I’ve had some fun times with my colleagues along the way. I hope we’ll do just fine with our last few requirements. We’re almost there! But the purpose of this post is to wish all of our colleagues the best of luck, too! It’s been a journey!

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iBooks Author

It was several years ago at a conference (VSTE in Virginia Beach) that I talked about eBooks, and specifically about them in the context of textbooks. The best format at the time was ePub, which still is decent as a cross-platform format.

iBooks Author

Today I finished work on a small eBook in Apple’s iBooks format. The files are created in a Mac OS X-only program called iBooks Author, and can only be viewed on an iPad or a Mac with the OS X Mavericks operating system. The benefit of these books is that they can be media-rich and typically more interactive than PDFs or ePubs.

Next Friday we will release this book to the public. It’s not a book, per se, in the typical sense; it’s a publication. It’s our district’s strategic plan. We already published a PDF version of the executive summary, but this new version of the plan has a few benefits, as would any document you wanted to “upgrade” with Apple’s tools, that were primarily developed to create textbooks:

  • they are searchable,
  • you can highlight the text (as with a highlighter),
  • you can tap and define words,
  • you can tap and have the device say the text,
  • you can create notes and flashcards,

As the author, you can embed:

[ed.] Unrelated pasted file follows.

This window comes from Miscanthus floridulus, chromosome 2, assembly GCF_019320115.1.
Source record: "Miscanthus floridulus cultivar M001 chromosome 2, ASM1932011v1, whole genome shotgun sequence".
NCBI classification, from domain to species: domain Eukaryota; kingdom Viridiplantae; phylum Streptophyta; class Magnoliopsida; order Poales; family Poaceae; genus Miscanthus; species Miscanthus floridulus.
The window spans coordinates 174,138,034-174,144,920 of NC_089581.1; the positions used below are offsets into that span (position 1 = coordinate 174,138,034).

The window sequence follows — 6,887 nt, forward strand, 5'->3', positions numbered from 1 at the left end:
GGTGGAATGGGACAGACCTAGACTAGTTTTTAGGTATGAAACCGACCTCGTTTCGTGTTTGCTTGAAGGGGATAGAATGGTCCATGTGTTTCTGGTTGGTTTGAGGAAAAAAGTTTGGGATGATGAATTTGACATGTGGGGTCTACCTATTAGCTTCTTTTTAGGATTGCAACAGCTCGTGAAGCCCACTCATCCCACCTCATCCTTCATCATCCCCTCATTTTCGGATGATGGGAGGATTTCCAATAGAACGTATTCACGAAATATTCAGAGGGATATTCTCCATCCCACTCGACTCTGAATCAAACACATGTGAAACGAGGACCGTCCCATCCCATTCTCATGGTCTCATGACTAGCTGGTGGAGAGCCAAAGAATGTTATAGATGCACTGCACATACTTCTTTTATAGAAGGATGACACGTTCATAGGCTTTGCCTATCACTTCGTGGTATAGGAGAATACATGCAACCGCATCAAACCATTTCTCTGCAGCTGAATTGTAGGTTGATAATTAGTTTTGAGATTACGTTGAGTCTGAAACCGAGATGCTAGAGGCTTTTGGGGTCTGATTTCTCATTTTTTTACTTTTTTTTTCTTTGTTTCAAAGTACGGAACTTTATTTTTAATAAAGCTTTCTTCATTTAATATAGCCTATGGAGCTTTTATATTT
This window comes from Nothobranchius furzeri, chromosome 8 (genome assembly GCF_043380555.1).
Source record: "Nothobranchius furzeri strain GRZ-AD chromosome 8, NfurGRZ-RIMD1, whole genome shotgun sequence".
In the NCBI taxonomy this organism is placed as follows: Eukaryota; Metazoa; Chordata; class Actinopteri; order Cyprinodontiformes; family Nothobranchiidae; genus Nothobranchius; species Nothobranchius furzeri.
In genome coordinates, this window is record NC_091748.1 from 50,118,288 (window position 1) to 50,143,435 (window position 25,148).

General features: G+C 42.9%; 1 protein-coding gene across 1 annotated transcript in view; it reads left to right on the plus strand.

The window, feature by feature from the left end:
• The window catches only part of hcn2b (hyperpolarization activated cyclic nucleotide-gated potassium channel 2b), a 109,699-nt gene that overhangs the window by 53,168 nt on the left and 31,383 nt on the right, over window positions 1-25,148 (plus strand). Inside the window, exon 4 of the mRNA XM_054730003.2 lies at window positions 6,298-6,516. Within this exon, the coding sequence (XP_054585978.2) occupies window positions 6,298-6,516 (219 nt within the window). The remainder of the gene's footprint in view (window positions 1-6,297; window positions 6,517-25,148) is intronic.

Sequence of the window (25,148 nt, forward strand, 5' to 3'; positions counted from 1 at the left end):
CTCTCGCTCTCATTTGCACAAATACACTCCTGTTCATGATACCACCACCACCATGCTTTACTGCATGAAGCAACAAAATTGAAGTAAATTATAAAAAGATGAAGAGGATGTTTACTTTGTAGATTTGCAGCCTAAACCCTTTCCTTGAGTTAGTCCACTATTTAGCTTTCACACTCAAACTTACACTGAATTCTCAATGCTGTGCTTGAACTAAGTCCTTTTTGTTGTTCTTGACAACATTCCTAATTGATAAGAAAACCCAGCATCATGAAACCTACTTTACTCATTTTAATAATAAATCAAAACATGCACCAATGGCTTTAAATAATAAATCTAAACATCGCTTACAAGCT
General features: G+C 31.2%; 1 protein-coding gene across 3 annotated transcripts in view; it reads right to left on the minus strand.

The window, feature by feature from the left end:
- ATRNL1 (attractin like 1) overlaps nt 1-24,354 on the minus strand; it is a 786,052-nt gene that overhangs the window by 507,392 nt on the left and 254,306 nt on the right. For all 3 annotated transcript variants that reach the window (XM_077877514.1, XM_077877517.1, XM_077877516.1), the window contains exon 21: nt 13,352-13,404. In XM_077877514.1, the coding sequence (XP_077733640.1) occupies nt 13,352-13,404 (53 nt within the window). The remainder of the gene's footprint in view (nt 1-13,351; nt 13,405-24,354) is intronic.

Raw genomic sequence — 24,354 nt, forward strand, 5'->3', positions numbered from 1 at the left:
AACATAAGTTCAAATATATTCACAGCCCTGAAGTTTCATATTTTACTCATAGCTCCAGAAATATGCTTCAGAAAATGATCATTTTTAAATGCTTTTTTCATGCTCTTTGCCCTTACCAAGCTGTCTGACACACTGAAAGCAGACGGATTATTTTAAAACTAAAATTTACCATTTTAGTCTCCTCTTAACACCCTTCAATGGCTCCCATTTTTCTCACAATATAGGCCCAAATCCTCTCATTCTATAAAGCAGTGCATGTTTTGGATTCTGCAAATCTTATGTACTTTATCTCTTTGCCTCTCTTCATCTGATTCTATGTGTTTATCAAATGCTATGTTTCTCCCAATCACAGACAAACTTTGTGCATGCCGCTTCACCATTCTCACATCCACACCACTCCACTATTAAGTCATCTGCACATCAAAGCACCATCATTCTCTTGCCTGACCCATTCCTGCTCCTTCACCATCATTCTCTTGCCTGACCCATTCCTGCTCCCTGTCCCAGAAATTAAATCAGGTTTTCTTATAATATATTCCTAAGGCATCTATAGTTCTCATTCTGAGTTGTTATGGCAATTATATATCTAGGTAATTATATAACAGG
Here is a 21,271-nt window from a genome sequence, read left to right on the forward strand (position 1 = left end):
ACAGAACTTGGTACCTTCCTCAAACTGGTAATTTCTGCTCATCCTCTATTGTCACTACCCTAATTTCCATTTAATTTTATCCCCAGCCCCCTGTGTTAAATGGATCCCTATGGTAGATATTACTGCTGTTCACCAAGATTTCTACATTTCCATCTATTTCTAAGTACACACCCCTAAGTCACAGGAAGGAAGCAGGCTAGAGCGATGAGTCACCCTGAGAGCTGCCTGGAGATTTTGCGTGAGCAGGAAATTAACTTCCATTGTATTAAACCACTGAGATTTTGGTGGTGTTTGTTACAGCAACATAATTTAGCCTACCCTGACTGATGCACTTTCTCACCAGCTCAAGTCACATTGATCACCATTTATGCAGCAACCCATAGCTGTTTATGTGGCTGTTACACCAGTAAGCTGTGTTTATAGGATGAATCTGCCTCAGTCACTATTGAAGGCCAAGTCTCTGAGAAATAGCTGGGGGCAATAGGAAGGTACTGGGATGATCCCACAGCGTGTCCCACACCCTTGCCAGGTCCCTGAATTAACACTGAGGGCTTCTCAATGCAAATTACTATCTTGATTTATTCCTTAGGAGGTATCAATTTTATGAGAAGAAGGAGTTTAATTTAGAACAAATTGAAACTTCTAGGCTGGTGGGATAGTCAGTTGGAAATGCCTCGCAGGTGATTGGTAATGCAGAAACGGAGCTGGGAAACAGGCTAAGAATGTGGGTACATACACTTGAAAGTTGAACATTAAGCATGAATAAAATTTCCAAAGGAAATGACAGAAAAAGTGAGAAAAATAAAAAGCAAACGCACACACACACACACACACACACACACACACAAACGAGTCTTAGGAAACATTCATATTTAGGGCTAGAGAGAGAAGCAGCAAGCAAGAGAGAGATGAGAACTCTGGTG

• photos that can be pinched and zoomed full-screen,
  • videos,
  • interactive “widgets”,
  • call-out style, interactive diagrams,
  • 3D objects,
  • hyperlinks.

The creation of the text wasn’t hard; you start with a template and then fill out as many pages as you need. These books do not allow you to change font size as the end-user, but that and changing the color (inverted white text on black) are about the only limitations.

We used several hyperlinks to take folks back to our website, and we opened the book with an introductory video that helps sell our division. Because of the high-quality video, the book is 170MB, but once you download that, you really don’t need the internet unless you’re tapping on those hyperlinks.

The real reason I decided to write about this is because there are several options to get this book on your iPad.

  1. Export to the iTunes Bookstore via iTunes Producer. I found this whole process had a learning curve to it. Why you can’t do all of this within one application is beyond me, but it requires first singing up with an account, the downloading the software, then preparing your book for publication. This is a requirement if you want to actually sell the book, and can also be done for free books.
  2. Export the iBooks file format to your computer. You can then distribute this file by putting it on a web server, or else putting it on the server and listing it in an RSS feed. The feed, you’d hope, would be attached to an iTunes U feed and you could distribute the book either “freestyle” this way, or else embed it in a course (which creates the feed). This is a self-publishing method.